“Ramy” cable series melds Arab world reality with every day American life
By Ray Hanania
As a Palestinian writer in America, my lifelong ambition is to write a TV series that portrays Arabs to Americans as being “no different” than other Americans.
If I were to script that show someday, I would call it “Everybody Loves Abdullah,” the story of a Palestinian Christian married to a Jewish wife who adopt a Muslim child embracing all three religions in one household and navigating the complexities of America’s rich diversity.
It wouldn’t be an argument about politics or the Middle East, but rather a narrative that shatters Western stereotypes to see the real “us.”
Arabs and Muslims are no different than Americans. We’re all the same, sharing the same values. We are proud to be American and proud of our cultural heritage, too.
Yet, we are not always seen that way. Our image is tarnished by one-sided news reports that portray as “terrorists” and “extremists” who are anti-West. Americans see us as being “different,” as “strangers.” No wonder Americans fear us and blame us for everything bad that happens, never giving us credit for what is good.
Not surprising is that those perceptions are being changed by hit Hulu streaming series called “Ramy,” written by comedian Ramy Youssef.
In its third season, Ramy tells the story of an American Muslim, Ramy Hassan (played by Youssef). He lives with his family in New Jersey. His father, Farouk, (Amr Waked) is Egyptian. His mother, Maysa, (Hiam Abbass) is Palestinian. Other characters include a sister, Dena, (May Calamawy), an uncle Naseem (Laith Nakli), and two good friends, Mo (comedian Mohammed Amer) and Ahmed (Dave Merheje).
The story line is realistic. The show doesn’t veil what many Arabs and Muslims call “the dirty laundry.” By offering a sanitized and unrealistic image of who we are as Arabs and Muslims, we think Americans will understand us, like us, and support our causes, like Palestine.
But the opposite happens. Americans sense a dishonesty and become suspicious of us.
Instead of educating Americans on who we really are, we tend to lecture Americans and mostly in the context of politics. We want to argue the Middle East conflict first, before even trying to become “friends.”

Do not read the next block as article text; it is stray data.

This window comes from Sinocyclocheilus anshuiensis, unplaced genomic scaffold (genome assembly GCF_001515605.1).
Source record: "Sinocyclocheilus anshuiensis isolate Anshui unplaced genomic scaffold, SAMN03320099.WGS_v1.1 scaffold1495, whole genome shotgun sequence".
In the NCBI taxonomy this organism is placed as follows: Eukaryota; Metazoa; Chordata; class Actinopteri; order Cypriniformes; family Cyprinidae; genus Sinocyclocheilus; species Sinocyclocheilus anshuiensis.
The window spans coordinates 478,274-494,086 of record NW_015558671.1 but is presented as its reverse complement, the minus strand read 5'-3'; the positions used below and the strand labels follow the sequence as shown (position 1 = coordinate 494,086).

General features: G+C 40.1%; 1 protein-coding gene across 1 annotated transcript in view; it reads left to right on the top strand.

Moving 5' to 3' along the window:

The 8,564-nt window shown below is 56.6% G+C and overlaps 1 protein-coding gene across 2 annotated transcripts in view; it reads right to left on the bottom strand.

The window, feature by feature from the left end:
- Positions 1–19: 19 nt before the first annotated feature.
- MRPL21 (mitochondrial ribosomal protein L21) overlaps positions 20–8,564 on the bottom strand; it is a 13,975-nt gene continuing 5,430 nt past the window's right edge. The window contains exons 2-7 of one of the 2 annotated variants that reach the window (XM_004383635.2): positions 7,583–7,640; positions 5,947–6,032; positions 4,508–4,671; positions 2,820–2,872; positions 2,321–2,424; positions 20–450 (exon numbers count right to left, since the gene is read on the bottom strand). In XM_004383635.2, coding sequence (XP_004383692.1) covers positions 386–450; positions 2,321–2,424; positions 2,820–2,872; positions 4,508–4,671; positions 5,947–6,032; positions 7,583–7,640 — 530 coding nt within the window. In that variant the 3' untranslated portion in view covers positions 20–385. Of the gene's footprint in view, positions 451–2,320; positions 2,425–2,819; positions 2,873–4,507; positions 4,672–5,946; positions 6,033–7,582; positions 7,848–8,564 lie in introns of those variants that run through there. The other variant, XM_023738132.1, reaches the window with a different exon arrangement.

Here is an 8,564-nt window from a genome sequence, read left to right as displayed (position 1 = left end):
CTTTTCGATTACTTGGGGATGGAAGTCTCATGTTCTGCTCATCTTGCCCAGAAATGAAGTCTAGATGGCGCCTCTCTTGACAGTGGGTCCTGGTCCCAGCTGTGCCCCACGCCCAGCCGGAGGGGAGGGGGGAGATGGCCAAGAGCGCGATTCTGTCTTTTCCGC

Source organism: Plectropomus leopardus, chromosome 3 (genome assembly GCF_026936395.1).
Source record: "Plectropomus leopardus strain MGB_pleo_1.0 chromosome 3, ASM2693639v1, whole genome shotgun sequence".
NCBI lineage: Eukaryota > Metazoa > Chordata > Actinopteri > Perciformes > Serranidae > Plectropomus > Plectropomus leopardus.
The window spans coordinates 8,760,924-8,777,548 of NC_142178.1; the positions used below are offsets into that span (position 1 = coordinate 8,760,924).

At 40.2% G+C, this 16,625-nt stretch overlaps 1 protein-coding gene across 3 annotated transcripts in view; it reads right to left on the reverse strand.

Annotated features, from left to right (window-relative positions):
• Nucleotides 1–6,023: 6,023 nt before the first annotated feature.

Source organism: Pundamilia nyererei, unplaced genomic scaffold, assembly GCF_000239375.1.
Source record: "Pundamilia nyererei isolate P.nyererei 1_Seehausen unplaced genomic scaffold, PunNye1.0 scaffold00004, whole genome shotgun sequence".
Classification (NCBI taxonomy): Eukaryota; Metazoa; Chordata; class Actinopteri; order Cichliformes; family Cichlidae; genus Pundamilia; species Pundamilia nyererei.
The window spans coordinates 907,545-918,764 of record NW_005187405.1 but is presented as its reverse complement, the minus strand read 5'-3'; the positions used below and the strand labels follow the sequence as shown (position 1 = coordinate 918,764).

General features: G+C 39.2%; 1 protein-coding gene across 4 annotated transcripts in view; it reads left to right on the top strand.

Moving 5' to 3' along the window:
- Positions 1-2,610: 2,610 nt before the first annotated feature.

We try to cross the barrier of American anti-Arab and anti-Muslim perceptions in the wrong way. Instead of conveying how we really are, we paint a picture of what we think we should be. Religious. Pious. Nothing bad. Everything good. And oftentimes, it’s always in the context of Middle East politics.
Arguing the politics of our reality doesn’t work very well. Building our credibility with an audience is more effective. Doing so with humor, and honesty, is one of the best ways to build up credibility in the West.
Ramy contains much that we might not like, but it shows a reality driven by humor and comedy that opens American and Western minds.
The sexual aspects portrayed in Ramy are frowned upon in the Arab and Muslim worlds but in the West, they depict reality.
When Ramy travels to Egypt to embrace the richness of his culture, he finds that his Egyptian relatives all strive to be like Americans. They watch American TV, want the things Americans have, and pay less attention to their culture.
Ramy marries the daughter of an African American Muslim Imam from his local mosque, but the marriage breaks up when he discloses to his new bride that he had a sexual relationship with his Egyptian cousin, who attended the wedding, the day before the wedding.
When he goes to Palestine, Ramy doesn’t make a political statement so much about Israel’s brutality but instead focuses on the craziness of life there.
Critics are angry that Ramy isn’t more militant in depicting Israeli atrocities against Palestinians.
As a result, Ramy is very popular with Americans but not so popular with Arabs or Muslims. The show is a hit in America and in the West, ranking at 96.2 percent in the comedy genre, according to rating agencies, and in the top 8.6 percent of most popular shows. Ramy is not ranking well in the Arab or Muslim world.
Getting Americans to like and support our culture is not about brainwashing audiences with heavy political propaganda. “Palestine is Good. Israel is Bad!”
Americans tend to look down on those cultures that claim they are “better” or more “moral.”
It is about being somewhat self-deprecating, showing audiences that you are like them on every level, the good, the bad and the ugly. Americans and the West as a whole embrace those people who are honest about themselves, and tend to be suspicious and dubious about those who push to hard to convince you that they are better.
Ramy’s success isn’t that it tries to convince Arab and Muslim audiences our beliefs are “better.” Its success comes from the fact the series isn’t afraid to present the honesty of our culture, the good, the bad, the truth.
In that honesty, Americans find a sympathetic appeal that softens their bigotry and strengthens their understanding of who we are. That makes it easier to understand the reality of the injustices our people face.
Ramy has angered many Arabs and Muslims. But Ramy’s compelling storyline forces Americans and the West to better understand Islam, as a religion, and to see Arabs as real people.
Sometimes having “bad” makes it easier to see the “good.” In that meld of good and bad, Ramy excels at winning the hearts and minds of Americans and the West.
And if you want more of Ramy, you might enjoy the spin-off that Netflix launched featuring Mohammed “Mo” Amr called “Mo,” a similar comedy series that speaks to the truth of our lives. This spin-off series is phenomenal and like Ramy, Mo is must watch, too.
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